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Front. Endocrinol., 02 August 2023
Sec. Bone Research
This article is part of the Research Topic Bone and Metabolic Activities View all 10 articles

FOXO 1 deletion in chondrocytes rescues diabetes-impaired fracture healing by restoring angiogenesis and reducing apoptosis

  • 1Department of Endodontics, Faculty of Dentistry, King Abdulaziz University, Jeddah, Saudi Arabia
  • 2Department of Periodontics, School of Dental Medicine, University of Pennsylvania, Philadelphia, PA, United States

Introduction: Diabetes mellitus is associated with higher risks of long bone and jaw fractures. It is also associated with a higher incidence of delayed union or non-union. Our previous investigations concluded that a dominant mechanism was the premature loss of cartilage during endochondral bone formation associated with increased osteoclastic activities. We tested the hypothesis that FOXO1 plays a key role in diabetes-impaired angiogenesis and chondrocyte apoptosis.

Methods: Closed fractures of the femur were induced in mice with lineage-specific FOXO1 deletion in chondrocytes. The control group consisted of mice with the FOXO1 gene present. Mice in the diabetic group were rendered diabetic by multiple streptozotocin injections, while mice in the normoglycemic group received vehicle. Specimens were collected 16 days post fracture. The samples were fixed, decalcified, and embedded in paraffin blocks for immunostaining utilizing anti cleaved caspase-3 or CD31 specific antibodies compared with matched control IgG antibody, and apoptosis by the TUNEL assay. Additionally, ATDC5 chondrocytes were examined in vitro by RT-PCR, luciferase reporter and chromatin immunoprecipitation assays.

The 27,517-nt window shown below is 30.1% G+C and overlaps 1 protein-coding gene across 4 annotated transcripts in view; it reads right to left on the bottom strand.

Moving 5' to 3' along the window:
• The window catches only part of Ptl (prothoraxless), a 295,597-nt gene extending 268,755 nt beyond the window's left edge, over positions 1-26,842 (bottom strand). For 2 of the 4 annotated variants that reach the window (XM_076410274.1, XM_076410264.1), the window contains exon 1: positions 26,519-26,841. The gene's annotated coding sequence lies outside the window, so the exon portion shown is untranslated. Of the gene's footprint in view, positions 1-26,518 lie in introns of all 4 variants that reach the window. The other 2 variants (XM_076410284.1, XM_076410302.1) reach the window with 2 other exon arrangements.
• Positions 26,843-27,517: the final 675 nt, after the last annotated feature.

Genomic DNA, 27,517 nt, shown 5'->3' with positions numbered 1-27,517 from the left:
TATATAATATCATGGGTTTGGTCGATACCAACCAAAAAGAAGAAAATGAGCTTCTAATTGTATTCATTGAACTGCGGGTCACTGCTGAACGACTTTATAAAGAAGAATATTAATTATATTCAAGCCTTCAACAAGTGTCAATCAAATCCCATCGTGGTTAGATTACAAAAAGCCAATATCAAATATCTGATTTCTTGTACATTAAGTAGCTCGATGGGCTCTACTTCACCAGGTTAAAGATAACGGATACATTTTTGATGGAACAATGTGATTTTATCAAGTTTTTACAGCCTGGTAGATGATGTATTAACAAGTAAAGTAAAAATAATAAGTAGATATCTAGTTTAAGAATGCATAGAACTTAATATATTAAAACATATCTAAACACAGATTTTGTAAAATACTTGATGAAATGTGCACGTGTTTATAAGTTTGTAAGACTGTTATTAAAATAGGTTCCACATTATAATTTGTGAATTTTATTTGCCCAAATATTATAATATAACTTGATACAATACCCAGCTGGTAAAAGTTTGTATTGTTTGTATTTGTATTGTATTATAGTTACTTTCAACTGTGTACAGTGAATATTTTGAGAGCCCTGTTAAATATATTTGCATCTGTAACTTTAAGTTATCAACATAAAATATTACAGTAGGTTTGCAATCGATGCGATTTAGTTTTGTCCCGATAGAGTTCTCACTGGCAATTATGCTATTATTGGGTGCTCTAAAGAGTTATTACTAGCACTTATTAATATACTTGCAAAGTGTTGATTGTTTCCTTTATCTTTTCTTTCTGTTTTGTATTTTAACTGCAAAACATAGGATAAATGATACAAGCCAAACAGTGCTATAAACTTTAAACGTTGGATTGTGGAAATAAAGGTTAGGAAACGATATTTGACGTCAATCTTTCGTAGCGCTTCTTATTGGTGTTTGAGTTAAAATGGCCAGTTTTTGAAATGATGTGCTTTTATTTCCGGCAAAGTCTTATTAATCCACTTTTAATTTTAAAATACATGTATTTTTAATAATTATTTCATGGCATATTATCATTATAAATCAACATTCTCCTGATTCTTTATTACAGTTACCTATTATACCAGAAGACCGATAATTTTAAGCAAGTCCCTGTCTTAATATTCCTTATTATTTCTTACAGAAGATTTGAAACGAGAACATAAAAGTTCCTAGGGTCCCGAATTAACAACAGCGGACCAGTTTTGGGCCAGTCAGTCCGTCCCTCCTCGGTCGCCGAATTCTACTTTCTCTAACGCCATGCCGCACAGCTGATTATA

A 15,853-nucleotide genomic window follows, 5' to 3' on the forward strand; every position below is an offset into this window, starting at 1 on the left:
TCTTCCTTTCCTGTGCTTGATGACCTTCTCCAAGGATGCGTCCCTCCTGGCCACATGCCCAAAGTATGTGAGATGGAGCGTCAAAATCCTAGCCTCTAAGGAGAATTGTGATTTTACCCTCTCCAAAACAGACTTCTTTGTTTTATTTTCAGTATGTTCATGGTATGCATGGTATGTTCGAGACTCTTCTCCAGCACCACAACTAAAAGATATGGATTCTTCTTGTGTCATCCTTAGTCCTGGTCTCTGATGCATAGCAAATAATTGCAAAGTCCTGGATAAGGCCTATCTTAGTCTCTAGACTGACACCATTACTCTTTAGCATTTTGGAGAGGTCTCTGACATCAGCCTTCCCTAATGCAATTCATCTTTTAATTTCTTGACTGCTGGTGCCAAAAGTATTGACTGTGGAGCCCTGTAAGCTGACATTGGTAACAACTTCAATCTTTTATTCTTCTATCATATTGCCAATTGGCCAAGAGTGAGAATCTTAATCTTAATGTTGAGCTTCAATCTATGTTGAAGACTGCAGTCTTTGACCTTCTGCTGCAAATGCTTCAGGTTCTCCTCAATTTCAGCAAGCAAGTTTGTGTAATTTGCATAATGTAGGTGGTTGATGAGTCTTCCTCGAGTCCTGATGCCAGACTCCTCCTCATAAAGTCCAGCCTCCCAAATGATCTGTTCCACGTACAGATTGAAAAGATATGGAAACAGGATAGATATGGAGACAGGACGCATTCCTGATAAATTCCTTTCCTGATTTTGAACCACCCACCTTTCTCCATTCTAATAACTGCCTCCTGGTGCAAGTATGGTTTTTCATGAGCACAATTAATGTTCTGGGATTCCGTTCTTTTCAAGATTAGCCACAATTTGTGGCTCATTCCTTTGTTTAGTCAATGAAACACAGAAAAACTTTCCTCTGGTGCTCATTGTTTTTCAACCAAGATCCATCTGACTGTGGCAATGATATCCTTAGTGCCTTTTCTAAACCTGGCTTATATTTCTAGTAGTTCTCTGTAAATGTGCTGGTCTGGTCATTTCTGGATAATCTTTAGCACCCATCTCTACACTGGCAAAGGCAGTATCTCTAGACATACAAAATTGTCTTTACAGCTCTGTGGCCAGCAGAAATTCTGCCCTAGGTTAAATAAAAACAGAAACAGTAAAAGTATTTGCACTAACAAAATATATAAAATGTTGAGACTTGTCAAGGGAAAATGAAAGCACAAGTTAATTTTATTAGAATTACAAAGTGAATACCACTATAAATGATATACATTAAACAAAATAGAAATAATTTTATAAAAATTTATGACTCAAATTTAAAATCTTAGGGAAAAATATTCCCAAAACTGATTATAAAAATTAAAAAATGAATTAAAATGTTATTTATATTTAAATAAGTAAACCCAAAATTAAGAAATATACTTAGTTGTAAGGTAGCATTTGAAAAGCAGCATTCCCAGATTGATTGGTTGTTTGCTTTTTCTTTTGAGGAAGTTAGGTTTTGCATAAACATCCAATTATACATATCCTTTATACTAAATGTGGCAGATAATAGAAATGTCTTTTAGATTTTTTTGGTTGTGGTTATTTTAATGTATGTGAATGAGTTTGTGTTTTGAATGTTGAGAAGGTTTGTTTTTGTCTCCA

Results: Diabetic mice had ~ 50% fewer blood vessels compared to normoglycemic mice FOXO1 deletion in diabetic mice partially rescued the low number of blood vessels (p < 0.05). Additionally, diabetes increased caspase-3 positive and apoptotic chondrocytes by 50%. FOXO1 deletion in diabetic animals blocked the increase in both to levels comparable to normoglycemic animals (p < 0.05). High glucose (HG) and high advanced glycation end products (AGE) levels stimulated FOXO1 association with the caspase-3 promoter in vitro, and overexpression of FOXO1 increased caspase-3 promoter activity in luciferase reporter assays. Furthermore, we review previous mechanistic studies demonstrating that tumor necrosis factor (TNF) inhibition reverses impaired angiogenesis and reverses high levels of chondrocyte apoptosis that occur in fracture healing.